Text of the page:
I think we should consider moving in that direction. If ordinary citizens have no say in what their laws are, how can we expect them to take part in democracy?
+2 # ericlipps 2015-10-31 08:25
Rome didn't have a democracy, only a republic. The vast majority of its inhabitants were not citizens and could not vote.
+2 # tgemberl 2015-10-31 11:44
They did have slaves, but I don't know if that disqualifies them from being a democracy. I believe a large part of the population was middle class. My understanding (no expert, I'll admit) is that "Republic" in the modern sense means the representatives make the decisions, not the citizens. In Rome, it was the citizens.

Keep in mind that one of the reasons the Republic fell was precisely that Rome got a lot more wealthy as its empire grew. Farming used to be done mainly by citizens, but by the Late Republic it was mainly by slaves on big plantations. As wealth got more powerful, their democratic system couldn't function anymore. For democracy to work, a large proportion of the population must be middle class. We are probably facing the same danger.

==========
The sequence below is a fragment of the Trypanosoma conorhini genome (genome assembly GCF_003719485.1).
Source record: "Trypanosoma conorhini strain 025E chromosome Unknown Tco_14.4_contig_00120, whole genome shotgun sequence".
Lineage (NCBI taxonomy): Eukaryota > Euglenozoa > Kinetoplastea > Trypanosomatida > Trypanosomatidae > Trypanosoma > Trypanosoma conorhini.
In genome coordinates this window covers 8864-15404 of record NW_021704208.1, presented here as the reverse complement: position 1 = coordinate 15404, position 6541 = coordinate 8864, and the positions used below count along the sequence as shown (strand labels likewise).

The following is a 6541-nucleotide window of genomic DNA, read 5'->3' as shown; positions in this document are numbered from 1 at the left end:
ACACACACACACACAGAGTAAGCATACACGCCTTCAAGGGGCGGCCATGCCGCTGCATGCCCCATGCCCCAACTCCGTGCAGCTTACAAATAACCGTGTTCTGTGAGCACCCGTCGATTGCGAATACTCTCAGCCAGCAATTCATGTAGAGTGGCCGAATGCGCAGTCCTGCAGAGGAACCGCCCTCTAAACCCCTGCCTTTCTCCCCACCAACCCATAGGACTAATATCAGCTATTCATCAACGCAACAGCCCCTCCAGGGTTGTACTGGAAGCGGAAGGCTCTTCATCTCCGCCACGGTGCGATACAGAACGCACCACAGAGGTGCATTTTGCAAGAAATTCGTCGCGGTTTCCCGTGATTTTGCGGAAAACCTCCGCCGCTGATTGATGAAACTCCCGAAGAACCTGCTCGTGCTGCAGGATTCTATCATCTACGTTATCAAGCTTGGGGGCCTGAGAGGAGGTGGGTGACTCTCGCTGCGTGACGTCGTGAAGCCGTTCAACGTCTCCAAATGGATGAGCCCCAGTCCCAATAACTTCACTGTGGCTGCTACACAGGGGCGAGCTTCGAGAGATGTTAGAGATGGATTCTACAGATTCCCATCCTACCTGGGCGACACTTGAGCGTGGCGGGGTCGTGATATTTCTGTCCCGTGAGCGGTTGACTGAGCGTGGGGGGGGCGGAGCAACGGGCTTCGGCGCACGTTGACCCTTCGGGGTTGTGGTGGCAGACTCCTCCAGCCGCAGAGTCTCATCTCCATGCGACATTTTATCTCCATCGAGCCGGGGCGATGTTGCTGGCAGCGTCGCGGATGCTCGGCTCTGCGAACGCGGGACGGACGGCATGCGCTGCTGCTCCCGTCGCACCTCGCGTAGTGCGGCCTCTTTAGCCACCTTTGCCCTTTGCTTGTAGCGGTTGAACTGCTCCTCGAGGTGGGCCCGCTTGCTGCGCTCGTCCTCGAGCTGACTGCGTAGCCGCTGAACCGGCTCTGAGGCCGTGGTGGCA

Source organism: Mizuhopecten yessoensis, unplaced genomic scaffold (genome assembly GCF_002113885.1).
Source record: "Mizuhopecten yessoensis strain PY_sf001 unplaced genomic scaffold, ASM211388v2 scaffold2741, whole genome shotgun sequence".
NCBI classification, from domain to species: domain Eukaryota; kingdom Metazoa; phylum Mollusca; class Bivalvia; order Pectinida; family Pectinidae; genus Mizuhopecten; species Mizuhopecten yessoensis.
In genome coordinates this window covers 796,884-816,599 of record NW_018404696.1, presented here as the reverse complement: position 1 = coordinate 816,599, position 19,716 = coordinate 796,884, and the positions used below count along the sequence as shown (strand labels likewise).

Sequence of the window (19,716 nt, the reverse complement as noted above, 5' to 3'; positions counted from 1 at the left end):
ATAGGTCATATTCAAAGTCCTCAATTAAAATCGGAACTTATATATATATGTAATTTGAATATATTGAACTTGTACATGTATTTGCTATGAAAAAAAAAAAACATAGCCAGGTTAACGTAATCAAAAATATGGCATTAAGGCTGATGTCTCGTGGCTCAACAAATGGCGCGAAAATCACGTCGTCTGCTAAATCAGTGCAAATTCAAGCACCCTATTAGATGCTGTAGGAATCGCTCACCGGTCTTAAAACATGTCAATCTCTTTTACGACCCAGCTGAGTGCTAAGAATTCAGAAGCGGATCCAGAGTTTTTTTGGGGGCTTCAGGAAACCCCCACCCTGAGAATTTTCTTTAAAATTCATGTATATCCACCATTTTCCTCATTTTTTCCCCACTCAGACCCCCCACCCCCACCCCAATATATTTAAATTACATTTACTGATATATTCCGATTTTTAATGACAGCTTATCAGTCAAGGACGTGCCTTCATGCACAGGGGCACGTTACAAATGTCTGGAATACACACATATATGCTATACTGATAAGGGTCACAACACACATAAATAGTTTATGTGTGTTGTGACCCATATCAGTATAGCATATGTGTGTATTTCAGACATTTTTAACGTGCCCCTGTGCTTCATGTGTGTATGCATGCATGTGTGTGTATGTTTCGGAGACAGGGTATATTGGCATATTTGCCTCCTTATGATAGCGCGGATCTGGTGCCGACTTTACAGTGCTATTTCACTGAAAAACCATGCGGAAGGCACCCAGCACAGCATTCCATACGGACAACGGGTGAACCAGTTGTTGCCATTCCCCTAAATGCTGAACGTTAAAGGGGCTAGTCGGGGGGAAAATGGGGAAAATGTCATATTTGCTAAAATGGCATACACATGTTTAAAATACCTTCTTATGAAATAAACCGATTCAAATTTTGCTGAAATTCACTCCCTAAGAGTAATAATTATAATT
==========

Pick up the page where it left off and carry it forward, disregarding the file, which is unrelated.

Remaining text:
Equality is important for democracy because the citizens need to be independent and able to make their own decisions. If you get to the place where poor people are paid to vote a certain way, as they are in certain parts of Alabama, you're in trouble.
+2 # tgemberl 2015-10-31 12:05
While I'm "brainstorming, " I thought I'd mention that might explain the phenomenon of people like Ben Carson. Maybe some blacks have turned conservative because they've experienced situations where they were expected by powerful people to vote a certain way, usually liberal, and they've rebelled against that when they experienced financial success. I personally think they're wrong to turn conservative, but maybe it's understandable if you look at it that way.